Bewitching Welsh Witches, 1910

This charming postcard is from the “National Series” [No.1210]; the hand-tinted photo is by Bassano Ltd (see here for more on Alexander Bassano and his photographic business). It was posted 4 August 1910 from Merthyr Valley.

The “witches” are wearing “Traditional” Welsh costume; although, in Witches, Druids and King Arthur (2003), Ronald Hutton says that this costume was invented in the 1830s by Augusta Hall, Baroness Llanover of Monmouthshire.

Undoubtedly, the similarity of the tall black Welsh hat to the traditional peaked witches’ hat, prompted the identification of these two lovely ladies as witches, the tea-service not being particularly witchy. Perhaps there is something witchy in what the second woman is carrying in her hands (second picture, below); if anyone can identify these objects, please let me know.

4 Responses to “Bewitching Welsh Witches, 1910”

  1. [...] Bewitching Welsh Witches, 1910 [...]

  2. David Edwards Says:

    I love Welsh Witches !!!!

  3. Ann Corkett Says:

    Sorry to disappoint you, but I suspect the witch on the left is knitting and the one on the right is holding the ball of wool – knitting socks was one of the traditional things for Welsh women to do in postcards. I have this p/c and three more of the same girls, all on the same sort of theme. One is the girl in the flowered dress (knitting) saying “How would you like to be my Cariad? (=love); the girl in the striped dress looking coy with a young man who is proposing to her, while she professes not to understand English, and one close-up of the two girls with the verse “The age of Welsh Witches has gone,/ But still their successors run on;/ They’re bewitchingly coy,/ That’s a truth you’ll enjoy, If you holiday here very long.”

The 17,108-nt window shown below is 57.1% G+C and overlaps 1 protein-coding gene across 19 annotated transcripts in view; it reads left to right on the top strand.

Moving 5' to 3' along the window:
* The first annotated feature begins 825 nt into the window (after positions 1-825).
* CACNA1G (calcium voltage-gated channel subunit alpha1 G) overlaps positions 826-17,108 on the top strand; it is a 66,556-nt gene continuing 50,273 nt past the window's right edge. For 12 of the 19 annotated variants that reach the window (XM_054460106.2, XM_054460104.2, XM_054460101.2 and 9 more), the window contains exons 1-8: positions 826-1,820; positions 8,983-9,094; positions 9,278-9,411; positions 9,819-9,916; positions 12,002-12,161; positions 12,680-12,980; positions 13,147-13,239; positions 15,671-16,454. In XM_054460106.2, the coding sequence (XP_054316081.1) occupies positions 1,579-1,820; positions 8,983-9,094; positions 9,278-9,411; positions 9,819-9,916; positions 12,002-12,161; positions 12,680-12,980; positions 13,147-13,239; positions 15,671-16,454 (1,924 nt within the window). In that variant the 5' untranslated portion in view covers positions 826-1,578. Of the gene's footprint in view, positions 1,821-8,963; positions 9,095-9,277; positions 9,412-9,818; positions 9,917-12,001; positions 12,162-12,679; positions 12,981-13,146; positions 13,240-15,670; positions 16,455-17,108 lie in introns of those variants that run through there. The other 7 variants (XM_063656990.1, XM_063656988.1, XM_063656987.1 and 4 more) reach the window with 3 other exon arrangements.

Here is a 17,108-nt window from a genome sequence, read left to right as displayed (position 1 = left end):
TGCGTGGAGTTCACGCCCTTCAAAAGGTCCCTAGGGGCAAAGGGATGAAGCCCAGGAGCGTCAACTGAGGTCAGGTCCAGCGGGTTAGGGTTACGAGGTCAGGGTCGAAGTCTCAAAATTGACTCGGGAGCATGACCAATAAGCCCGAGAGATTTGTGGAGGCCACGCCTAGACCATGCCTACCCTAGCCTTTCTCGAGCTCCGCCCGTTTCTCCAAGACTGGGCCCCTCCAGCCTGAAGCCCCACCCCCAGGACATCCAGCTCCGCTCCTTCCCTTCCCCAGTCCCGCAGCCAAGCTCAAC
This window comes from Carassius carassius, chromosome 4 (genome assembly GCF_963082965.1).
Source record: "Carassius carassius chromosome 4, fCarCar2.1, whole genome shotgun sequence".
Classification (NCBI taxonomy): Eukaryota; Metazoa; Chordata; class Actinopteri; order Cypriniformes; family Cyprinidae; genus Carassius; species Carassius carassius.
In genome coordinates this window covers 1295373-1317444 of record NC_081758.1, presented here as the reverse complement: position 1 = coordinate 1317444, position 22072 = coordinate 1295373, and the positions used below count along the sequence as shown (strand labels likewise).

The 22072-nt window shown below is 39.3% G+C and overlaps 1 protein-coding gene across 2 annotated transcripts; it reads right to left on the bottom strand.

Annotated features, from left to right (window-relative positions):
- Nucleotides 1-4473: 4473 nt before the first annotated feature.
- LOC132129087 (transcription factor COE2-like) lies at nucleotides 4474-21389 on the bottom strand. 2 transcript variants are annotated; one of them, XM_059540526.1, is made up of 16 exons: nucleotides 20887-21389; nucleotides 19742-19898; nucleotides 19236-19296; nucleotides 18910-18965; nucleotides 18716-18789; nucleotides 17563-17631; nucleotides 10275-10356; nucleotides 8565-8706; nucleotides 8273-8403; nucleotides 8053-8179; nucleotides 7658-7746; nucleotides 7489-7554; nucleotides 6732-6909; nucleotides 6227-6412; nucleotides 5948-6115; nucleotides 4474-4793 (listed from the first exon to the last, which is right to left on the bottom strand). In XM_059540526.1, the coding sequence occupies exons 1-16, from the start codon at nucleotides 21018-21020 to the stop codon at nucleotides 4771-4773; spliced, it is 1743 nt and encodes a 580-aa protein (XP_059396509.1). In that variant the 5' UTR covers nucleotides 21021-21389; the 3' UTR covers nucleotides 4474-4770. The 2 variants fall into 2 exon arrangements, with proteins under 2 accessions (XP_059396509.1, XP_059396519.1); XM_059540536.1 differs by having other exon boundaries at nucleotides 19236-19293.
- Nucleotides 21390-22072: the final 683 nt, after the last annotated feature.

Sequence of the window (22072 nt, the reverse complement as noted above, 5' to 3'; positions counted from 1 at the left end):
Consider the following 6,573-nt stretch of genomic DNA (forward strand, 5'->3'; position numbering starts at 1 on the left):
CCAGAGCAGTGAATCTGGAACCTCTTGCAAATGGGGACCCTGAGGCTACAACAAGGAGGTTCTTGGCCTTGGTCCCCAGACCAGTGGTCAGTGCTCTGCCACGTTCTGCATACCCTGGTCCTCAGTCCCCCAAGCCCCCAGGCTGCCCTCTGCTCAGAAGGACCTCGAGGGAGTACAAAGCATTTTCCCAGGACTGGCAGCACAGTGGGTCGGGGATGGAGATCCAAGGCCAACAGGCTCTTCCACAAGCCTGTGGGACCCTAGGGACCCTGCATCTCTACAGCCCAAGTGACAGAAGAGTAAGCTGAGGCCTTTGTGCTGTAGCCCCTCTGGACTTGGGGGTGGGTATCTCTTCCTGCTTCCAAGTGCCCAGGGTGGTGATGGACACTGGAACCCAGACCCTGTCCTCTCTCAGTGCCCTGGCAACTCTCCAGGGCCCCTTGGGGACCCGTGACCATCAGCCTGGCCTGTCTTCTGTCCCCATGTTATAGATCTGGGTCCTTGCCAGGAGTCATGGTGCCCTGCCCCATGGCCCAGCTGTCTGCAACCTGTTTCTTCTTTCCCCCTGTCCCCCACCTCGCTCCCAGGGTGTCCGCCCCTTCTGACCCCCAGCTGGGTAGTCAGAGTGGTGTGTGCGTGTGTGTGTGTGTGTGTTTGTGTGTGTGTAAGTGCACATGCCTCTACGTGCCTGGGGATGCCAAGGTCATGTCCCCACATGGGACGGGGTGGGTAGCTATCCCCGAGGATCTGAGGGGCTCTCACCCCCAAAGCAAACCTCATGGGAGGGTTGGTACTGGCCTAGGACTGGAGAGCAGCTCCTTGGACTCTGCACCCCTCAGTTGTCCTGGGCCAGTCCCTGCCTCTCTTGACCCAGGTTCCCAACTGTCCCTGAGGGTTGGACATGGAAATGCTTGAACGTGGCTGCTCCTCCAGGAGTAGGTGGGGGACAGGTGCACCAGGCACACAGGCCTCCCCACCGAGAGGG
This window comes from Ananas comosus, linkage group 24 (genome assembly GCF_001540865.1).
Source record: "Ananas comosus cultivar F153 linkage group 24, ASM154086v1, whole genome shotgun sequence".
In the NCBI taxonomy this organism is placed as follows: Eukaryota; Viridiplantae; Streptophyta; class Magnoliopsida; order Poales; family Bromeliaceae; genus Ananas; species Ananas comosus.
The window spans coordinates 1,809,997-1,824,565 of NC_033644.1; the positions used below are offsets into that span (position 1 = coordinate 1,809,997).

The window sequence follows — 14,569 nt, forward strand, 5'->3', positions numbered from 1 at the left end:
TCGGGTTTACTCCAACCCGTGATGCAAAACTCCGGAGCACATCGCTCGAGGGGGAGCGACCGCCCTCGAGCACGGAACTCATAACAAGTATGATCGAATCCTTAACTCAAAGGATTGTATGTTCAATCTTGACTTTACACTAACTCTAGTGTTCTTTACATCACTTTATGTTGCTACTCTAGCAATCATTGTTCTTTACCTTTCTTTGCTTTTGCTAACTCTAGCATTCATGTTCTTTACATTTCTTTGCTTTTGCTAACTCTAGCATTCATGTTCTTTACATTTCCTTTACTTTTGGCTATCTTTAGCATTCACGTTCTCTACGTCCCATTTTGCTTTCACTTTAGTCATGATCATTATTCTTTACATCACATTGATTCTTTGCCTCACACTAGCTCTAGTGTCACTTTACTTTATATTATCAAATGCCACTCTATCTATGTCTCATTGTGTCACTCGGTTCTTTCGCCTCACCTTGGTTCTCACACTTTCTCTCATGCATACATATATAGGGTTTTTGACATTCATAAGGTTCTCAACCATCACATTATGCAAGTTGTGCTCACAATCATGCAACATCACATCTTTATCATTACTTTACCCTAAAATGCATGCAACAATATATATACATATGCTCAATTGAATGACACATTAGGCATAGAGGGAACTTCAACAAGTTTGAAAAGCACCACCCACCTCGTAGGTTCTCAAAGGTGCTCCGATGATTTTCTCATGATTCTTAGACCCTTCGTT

4. redwitch1 Says:

    Many thanks Ann, that is great to know. And I love the verse!

    RW

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